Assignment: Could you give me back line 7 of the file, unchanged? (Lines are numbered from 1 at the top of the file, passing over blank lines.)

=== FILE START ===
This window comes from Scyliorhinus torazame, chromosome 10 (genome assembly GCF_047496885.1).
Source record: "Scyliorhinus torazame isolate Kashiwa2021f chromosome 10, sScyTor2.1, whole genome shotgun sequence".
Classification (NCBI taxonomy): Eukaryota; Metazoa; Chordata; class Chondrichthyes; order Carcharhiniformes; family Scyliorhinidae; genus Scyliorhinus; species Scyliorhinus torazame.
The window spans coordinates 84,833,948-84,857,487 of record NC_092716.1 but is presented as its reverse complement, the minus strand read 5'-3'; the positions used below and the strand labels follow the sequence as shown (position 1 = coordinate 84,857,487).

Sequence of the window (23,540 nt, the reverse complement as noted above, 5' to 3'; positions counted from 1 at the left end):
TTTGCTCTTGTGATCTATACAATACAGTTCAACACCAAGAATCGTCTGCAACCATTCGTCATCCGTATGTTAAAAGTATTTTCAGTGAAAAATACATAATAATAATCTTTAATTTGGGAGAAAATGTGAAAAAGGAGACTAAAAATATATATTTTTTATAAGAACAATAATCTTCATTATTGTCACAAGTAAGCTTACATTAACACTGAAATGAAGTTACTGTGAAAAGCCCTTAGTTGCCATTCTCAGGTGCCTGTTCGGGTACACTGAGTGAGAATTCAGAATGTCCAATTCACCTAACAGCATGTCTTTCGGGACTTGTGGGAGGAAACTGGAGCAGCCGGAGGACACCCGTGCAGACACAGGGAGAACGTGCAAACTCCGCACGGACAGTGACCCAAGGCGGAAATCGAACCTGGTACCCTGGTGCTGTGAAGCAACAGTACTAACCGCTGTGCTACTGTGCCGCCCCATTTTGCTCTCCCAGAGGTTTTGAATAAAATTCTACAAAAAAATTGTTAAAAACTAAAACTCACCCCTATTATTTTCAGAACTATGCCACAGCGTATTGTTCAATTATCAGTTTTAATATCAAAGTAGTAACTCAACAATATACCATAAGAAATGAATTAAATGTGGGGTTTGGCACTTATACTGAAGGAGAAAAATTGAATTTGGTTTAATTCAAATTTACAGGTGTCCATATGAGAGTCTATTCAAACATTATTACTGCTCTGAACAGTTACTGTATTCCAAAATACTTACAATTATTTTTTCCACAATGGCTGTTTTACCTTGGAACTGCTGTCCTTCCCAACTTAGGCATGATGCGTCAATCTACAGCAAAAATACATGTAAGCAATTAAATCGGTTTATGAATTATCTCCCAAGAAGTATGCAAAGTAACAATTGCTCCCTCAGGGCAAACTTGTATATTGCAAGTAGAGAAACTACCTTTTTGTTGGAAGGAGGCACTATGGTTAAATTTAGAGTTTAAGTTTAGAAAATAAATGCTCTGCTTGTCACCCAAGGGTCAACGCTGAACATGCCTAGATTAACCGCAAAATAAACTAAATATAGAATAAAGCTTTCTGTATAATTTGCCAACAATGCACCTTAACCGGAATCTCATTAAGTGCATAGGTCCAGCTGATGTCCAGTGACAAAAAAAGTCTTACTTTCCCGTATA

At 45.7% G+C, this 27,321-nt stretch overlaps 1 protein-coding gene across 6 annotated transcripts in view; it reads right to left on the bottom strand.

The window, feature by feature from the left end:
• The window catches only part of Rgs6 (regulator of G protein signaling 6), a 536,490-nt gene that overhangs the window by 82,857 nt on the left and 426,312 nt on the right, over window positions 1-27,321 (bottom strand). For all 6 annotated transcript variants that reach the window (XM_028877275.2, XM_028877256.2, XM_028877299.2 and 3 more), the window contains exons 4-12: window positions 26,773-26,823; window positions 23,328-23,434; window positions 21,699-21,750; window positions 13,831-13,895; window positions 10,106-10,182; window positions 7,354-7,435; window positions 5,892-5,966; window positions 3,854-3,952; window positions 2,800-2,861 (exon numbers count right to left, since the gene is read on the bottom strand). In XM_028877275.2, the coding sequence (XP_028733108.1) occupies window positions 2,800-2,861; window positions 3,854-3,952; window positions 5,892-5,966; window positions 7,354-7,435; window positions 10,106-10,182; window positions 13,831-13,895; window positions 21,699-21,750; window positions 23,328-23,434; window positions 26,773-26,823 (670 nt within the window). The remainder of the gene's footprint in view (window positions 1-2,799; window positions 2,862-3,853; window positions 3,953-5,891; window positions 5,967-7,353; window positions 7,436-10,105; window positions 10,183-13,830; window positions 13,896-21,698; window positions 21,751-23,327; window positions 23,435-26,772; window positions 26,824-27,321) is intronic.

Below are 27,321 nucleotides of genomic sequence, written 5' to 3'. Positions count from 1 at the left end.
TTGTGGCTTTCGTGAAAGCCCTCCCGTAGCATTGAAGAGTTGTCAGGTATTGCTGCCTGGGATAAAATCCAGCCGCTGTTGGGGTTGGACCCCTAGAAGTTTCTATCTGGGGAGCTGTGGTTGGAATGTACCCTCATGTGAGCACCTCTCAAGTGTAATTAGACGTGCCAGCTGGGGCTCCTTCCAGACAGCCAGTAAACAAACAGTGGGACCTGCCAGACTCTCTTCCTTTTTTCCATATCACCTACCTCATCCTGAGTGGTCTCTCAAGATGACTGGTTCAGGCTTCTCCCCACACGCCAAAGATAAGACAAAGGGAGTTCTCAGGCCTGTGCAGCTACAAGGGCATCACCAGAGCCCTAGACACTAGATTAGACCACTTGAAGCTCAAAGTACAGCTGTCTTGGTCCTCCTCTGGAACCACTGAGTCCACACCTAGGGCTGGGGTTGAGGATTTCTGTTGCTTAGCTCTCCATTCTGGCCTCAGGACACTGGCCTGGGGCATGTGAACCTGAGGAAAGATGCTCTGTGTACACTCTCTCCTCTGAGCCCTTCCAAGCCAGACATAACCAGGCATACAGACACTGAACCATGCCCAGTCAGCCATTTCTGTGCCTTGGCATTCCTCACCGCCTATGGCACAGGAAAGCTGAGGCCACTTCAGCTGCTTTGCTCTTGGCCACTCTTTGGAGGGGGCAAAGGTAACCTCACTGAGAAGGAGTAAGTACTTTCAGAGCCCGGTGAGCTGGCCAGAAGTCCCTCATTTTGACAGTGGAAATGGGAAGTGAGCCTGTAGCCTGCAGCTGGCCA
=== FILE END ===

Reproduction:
At 45.7% G+C, this 27,321-nt stretch overlaps 1 protein-coding gene across 6 annotated transcripts in view; it reads right to left on the bottom strand.